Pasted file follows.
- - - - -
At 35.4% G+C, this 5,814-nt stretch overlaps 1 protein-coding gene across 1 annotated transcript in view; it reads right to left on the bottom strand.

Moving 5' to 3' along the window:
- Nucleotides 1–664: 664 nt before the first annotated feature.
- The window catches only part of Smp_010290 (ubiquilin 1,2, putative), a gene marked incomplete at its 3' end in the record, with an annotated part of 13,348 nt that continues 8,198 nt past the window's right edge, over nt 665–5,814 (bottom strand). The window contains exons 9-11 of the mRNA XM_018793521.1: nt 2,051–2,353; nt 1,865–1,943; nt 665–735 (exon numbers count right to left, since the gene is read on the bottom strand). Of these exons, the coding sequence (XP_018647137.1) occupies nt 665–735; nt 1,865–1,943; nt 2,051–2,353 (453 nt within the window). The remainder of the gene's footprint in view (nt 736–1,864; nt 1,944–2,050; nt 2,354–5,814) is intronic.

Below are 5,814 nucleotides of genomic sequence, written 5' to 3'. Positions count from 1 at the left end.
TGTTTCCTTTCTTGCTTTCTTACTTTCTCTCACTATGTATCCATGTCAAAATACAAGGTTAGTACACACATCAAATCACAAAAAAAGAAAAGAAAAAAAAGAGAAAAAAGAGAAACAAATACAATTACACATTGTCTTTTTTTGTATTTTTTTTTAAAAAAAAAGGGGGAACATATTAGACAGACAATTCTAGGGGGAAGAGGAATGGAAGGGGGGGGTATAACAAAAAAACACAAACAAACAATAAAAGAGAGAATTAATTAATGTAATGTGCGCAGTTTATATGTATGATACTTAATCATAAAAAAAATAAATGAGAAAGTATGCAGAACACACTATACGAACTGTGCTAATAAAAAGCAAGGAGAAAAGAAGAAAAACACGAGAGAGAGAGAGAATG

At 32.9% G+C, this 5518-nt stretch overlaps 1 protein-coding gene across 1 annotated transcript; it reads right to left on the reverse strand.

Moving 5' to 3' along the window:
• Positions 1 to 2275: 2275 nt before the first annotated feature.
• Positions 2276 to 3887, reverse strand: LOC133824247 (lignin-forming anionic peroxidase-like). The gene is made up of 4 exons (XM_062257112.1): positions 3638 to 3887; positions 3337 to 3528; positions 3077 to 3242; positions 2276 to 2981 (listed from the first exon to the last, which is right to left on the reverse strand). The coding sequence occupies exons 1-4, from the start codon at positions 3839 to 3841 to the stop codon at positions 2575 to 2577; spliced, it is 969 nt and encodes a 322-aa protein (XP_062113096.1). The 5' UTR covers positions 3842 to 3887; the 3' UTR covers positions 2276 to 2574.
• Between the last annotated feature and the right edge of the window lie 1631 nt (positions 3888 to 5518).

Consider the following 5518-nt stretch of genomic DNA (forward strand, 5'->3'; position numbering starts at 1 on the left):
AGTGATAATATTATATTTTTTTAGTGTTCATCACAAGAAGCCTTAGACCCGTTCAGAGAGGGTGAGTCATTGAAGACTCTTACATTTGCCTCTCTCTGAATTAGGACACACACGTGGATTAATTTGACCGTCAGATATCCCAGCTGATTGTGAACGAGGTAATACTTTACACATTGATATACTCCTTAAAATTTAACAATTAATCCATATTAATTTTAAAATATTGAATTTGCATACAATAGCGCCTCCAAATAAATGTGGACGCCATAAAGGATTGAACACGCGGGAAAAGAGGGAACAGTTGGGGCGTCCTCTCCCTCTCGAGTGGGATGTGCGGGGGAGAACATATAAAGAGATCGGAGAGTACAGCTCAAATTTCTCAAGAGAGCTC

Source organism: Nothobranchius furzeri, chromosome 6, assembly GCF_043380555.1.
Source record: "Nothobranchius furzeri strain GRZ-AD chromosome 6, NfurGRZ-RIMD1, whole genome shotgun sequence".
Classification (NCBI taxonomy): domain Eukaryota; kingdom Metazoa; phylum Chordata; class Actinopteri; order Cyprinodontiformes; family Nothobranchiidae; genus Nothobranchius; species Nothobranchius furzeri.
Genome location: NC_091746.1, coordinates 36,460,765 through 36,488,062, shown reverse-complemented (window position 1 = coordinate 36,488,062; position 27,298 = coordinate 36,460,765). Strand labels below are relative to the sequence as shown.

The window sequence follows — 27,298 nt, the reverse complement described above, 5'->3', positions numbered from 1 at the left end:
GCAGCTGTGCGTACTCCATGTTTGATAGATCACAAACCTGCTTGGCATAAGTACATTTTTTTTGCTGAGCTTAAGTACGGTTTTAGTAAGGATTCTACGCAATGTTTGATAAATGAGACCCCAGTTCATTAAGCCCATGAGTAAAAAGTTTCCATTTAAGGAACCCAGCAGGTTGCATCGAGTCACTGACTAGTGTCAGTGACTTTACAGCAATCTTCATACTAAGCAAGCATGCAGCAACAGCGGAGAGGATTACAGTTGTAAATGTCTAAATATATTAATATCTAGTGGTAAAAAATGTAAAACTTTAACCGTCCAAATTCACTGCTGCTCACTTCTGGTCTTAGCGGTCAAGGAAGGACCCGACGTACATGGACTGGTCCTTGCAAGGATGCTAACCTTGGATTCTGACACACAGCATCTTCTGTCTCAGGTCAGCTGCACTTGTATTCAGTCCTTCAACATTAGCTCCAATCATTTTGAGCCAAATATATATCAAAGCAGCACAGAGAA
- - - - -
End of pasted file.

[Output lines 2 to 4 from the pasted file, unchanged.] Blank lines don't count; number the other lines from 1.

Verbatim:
Moving 5' to 3' along the window:
- Nucleotides 1–664: 664 nt before the first annotated feature.
- The window catches only part of Smp_010290 (ubiquilin 1,2, putative), a gene marked incomplete at its 3' end in the record, with an annotated part of 13,348 nt that continues 8,198 nt past the window's right edge, over nt 665–5,814 (bottom strand). The window contains exons 9-11 of the mRNA XM_018793521.1: nt 2,051–2,353; nt 1,865–1,943; nt 665–735 (exon numbers count right to left, since the gene is read on the bottom strand). Of these exons, the coding sequence (XP_018647137.1) occupies nt 665–735; nt 1,865–1,943; nt 2,051–2,353 (453 nt within the window). The remainder of the gene's footprint in view (nt 736–1,864; nt 1,944–2,050; nt 2,354–5,814) is intronic.